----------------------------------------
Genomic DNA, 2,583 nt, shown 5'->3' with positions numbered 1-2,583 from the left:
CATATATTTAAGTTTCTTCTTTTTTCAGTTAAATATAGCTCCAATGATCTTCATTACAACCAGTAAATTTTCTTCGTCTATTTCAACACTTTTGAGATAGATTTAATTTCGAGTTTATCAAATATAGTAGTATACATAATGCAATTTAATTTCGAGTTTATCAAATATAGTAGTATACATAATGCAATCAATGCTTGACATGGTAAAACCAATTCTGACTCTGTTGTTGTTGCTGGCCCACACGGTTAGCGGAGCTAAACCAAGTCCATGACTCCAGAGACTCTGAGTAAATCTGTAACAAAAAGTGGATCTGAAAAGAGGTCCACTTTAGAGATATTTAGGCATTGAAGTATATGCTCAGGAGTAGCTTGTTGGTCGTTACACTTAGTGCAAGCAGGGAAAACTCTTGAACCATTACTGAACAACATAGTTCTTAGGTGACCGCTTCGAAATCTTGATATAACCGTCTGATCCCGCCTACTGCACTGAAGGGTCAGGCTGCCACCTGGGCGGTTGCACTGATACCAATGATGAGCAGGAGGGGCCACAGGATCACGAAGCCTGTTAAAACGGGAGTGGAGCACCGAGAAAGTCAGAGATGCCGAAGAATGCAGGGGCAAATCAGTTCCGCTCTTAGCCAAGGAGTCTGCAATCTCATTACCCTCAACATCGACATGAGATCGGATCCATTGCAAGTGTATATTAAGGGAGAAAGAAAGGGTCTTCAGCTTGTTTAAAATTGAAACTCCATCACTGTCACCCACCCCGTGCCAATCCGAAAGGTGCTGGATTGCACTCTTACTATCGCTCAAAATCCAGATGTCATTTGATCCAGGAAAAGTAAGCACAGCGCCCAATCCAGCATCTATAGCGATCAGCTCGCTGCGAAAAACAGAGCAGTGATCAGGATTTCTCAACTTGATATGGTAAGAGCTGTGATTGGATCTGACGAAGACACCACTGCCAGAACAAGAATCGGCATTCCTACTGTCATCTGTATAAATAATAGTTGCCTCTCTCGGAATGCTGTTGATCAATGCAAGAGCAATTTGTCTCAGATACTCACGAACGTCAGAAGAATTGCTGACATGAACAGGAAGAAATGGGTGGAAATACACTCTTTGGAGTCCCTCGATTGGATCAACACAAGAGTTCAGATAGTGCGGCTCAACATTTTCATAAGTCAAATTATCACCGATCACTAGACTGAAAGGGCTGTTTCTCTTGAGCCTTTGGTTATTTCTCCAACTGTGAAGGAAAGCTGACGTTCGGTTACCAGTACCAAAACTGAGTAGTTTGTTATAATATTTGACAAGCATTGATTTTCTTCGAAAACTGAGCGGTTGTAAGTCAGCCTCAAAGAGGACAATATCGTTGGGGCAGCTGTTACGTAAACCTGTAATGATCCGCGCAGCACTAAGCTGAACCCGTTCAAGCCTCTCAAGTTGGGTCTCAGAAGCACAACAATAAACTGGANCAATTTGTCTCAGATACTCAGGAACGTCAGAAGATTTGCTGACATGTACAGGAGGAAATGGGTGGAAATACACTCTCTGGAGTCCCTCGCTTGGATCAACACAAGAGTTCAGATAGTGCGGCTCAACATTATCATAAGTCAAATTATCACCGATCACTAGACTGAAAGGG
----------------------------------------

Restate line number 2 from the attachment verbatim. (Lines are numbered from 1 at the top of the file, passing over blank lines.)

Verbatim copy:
CATATATTTAAGTTTCTTCTTTTTTCAGTTAAATATAGCTCCAATGATCTTCATTACAACCAGTAAATTTTCTTCGTCTATTTCAACACTTTTGAGATAGATTTAATTTCGAGTTTATCAAATATAGTAGTATACATAATGCAATTTAATTTCGAGTTTATCAAATATAGTAGTATACATAATGCAATCAATGCTTGACATGGTAAAACCAATTCTGACTCTGTTGTTGTTGCTGGCCCACACGGTTAGCGGAGCTAAACCAAGTCCATGACTCCAGAGACTCTGAGTAAATCTGTAACAAAAAGTGGATCTGAAAAGAGGTCCACTTTAGAGATATTTAGGCATTGAAGTATATGCTCAGGAGTAGCTTGTTGGTCGTTACACTTAGTGCAAGCAGGGAAAACTCTTGAACCATTACTGAACAACATAGTTCTTAGGTGACCGCTTCGAAATCTTGATATAACCGTCTGATCCCGCCTACTGCACTGAAGGGTCAGGCTGCCACCTGGGCGGTTGCACTGATACCAATGATGAGCAGGAGGGGCCACAGGATCACGAAGCCTGTTAAAACGGGAGTGGAGCACCGAGAAAGTCAGAGATGCCGAAGAATGCAGGGGCAAATCAGTTCCGCTCTTAGCCAAGGAGTCTGCAATCTCATTACCCTCAACATCGACATGAGATCGGATCCATTGCAAGTGTATATTAAGGGAGAAAGAAAGGGTCTTCAGCTTGTTTAAAATTGAAACTCCATCACTGTCACCCACCCCGTGCCAATCCGAAAGGTGCTGGATTGCACTCTTACTATCGCTCAAAATCCAGATGTCATTTGATCCAGGAAAAGTAAGCACAGCGCCCAATCCAGCATCTATAGCGATCAGCTCGCTGCGAAAAACAGAGCAGTGATCAGGATTTCTCAACTTGATATGGTAAGAGCTGTGATTGGATCTGACGAAGACACCACTGCCAGAACAAGAATCGGCATTCCTACTGTCATCTGTATAAATAATAGTTGCCTCTCTCGGAATGCTGTTGATCAATGCAAGAGCAATTTGTCTCAGATACTCACGAACGTCAGAAGAATTGCTGACATGAACAGGAAGAAATGGGTGGAAATACACTCTTTGGAGTCCCTCGATTGGATCAACACAAGAGTTCAGATAGTGCGGCTCAACATTTTCATAAGTCAAATTATCACCGATCACTAGACTGAAAGGGCTGTTTCTCTTGAGCCTTTGGTTATTTCTCCAACTGTGAAGGAAAGCTGACGTTCGGTTACCAGTACCAAAACTGAGTAGTTTGTTATAATATTTGACAAGCATTGATTTTCTTCGAAAACTGAGCGGTTGTAAGTCAGCCTCAAAGAGGACAATATCGTTGGGGCAGCTGTTACGTAAACCTGTAATGATCCGCGCAGCACTAAGCTGAACCCGTTCAAGCCTCTCAAGTTGGGTCTCAGAAGCACAACAATAAACTGGANCAATTTGTCTCAGATACTCAGGAACGTCAGAAGATTTGCTGACATGTACAGGAGGAAATGGGTGGAAATACACTCTCTGGAGTCCCTCGCTTGGATCAACACAAGAGTTCAGATAGTGCGGCTCAACATTATCATAAGTCAAATTATCACCGATCACTAGACTGAAAGGG